The legal market has changed a lot in the past 10 years since I have been overseas; can you chat me through the key developments? At a firm level, the legal sector has undergone multiple mergers and alliance formations, and there is further consolidation to come. The resulting disruption, along with increased competition from international entrants, has driven significant change within BD and marketing functions. Australia is now home to the most sophisticated BD functions in law firms globally, followed by the UK. Firms now seek proactive, consultative and commercial business developers who can create and pursue successful client strategies to deepen relationships and grow market share. Roles are more specialised, client focused and demand industry experience to further understand client businesses.
I know that a manager role in one firm is quite different to a manager in another firm. Can you briefly explain how they differ across firms? Some firms allocate titles based on experience and longevity within the firm, i.e. you can be a manager without managing people. Other firms only offer manager titles to those with people management responsibility. There are no rules or industry standard, so avoid deciding on a role based on the title alone. Consider factors such as the role responsibilities, how many partners you are working with, the reporting line(s), opportunities to get involved in other and firm-wide projects, strategic vs. operational tasks and career progression (e.g. team management, special projects).
I think I would like to move into a broader BD role because there isn’t much growth in my bids role. What are your thoughts on where I can go and could you please explain what a BD-role looks like? Bids experience is highly valued by professional services firms and some BD-roles have a significant tender responsibility. In BD, you will also get involved in broader business planning, opportunity spotting, key client account management, marketing campaigns, events, thought leadership, special projects, fee earner coaching, among many other ad hoc tasks. There will be some familiarity in moving into a BD-role as you will be running bids, however you will also grow your experience in all other areas while further broadening your experience across the firm.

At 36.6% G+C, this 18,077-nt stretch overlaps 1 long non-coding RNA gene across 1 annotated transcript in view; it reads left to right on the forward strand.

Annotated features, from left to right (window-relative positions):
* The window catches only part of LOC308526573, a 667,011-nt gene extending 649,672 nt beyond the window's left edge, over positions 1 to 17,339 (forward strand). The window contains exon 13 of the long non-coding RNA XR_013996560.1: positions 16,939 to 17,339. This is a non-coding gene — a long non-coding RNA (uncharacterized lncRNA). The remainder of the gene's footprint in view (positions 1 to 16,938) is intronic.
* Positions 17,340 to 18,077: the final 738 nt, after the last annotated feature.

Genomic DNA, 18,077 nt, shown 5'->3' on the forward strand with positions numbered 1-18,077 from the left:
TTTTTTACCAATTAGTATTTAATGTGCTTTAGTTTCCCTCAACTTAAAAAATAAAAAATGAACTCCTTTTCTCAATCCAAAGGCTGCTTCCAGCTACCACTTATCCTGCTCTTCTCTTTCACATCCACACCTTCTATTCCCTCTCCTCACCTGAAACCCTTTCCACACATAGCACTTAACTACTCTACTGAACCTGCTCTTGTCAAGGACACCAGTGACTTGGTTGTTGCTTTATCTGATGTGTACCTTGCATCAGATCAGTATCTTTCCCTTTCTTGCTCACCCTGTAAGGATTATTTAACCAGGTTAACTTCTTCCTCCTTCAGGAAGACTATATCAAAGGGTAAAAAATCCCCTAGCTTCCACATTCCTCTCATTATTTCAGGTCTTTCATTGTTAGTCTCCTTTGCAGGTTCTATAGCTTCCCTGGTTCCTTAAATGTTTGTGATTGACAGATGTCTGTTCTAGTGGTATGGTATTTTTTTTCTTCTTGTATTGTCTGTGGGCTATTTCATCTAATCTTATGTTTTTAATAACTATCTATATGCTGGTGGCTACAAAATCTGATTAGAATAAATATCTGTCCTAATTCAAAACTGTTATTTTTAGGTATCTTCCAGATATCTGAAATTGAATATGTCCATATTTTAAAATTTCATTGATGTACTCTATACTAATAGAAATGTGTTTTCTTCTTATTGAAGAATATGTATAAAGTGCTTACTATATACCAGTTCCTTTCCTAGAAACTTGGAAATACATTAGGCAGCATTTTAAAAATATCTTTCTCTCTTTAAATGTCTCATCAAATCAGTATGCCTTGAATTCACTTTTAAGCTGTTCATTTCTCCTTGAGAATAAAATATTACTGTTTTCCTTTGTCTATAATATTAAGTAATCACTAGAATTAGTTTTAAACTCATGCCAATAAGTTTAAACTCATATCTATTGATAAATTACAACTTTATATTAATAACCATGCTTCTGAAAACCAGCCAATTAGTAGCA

I’ve never thought about legal as an industry for my next move; do I need to have a legal qualification to work in BD in legal? No. A marketing, commerce or similar qualification will suffice. Your relevant experience and attitude are the most important elements, especially if you can bring new ideas across from other industries. You will need demonstrable strength in stakeholder management, resilience, a client centric mindset, genuine curiosity, and a will to understand the full lifecycle of legal advice. Working with such intellectual experts such as lawyers can be extremely rewarding and challenging, in a good way!
Do you think a stint in Asia will help me progress my career more quickly? Not necessarily. If you are taking a step up in seniority e.g. becoming a Head Of for the first time and joining a global firm with a sophisticated BD function, then Asia can offer career enhancement. However, many roles in Asia are reactive, highly operational and revolve around tenders and event management. This experience won’t excite large and sophisticated law firms in Australia, however there isn’t a one size fits all rule.